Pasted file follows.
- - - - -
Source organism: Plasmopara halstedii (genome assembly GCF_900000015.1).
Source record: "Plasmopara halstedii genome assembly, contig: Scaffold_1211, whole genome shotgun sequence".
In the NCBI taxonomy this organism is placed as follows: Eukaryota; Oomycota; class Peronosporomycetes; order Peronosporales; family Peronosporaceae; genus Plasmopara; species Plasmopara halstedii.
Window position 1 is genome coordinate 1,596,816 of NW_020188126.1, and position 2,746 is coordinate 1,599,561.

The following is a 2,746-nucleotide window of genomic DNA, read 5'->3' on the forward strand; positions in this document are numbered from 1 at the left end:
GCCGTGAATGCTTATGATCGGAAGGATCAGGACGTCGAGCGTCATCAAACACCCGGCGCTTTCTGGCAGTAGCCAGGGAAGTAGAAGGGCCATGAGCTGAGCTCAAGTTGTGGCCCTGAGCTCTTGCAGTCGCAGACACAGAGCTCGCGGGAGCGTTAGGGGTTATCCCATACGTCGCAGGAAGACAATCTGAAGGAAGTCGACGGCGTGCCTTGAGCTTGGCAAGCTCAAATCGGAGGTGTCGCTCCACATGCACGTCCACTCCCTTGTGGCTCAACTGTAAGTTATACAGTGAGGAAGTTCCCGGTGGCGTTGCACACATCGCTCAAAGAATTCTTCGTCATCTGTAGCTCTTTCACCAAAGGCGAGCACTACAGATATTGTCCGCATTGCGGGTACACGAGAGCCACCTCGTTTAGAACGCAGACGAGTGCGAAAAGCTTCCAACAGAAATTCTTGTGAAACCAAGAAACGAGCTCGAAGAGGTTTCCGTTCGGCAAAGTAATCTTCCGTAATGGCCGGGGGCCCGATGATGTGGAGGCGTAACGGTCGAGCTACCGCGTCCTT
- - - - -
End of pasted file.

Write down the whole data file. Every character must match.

Source organism: Plasmopara halstedii (genome assembly GCF_900000015.1).
Source record: "Plasmopara halstedii genome assembly, contig: Scaffold_1211, whole genome shotgun sequence".
In the NCBI taxonomy this organism is placed as follows: Eukaryota; Oomycota; class Peronosporomycetes; order Peronosporales; family Peronosporaceae; genus Plasmopara; species Plasmopara halstedii.
Window position 1 is genome coordinate 1,596,816 of NW_020188126.1, and position 2,746 is coordinate 1,599,561.

The following is a 2,746-nucleotide window of genomic DNA, read 5'->3' on the forward strand; positions in this document are numbered from 1 at the left end:
GCCGTGAATGCTTATGATCGGAAGGATCAGGACGTCGAGCGTCATCAAACACCCGGCGCTTTCTGGCAGTAGCCAGGGAAGTAGAAGGGCCATGAGCTGAGCTCAAGTTGTGGCCCTGAGCTCTTGCAGTCGCAGACACAGAGCTCGCGGGAGCGTTAGGGGTTATCCCATACGTCGCAGGAAGACAATCTGAAGGAAGTCGACGGCGTGCCTTGAGCTTGGCAAGCTCAAATCGGAGGTGTCGCTCCACATGCACGTCCACTCCCTTGTGGCTCAACTGTAAGTTATACAGTGAGGAAGTTCCCGGTGGCGTTGCACACATCGCTCAAAGAATTCTTCGTCATCTGTAGCTCTTTCACCAAAGGCGAGCACTACAGATATTGTCCGCATTGCGGGTACACGAGAGCCACCTCGTTTAGAACGCAGACGAGTGCGAAAAGCTTCCAACAGAAATTCTTGTGAAACCAAGAAACGAGCTCGAAGAGGTTTCCGTTCGGCAAAGTAATCTTCCGTAATGGCCGGGGGCCCGATGATGTGGAGGCGTAACGGTCGAGCTACCGCGTCCTT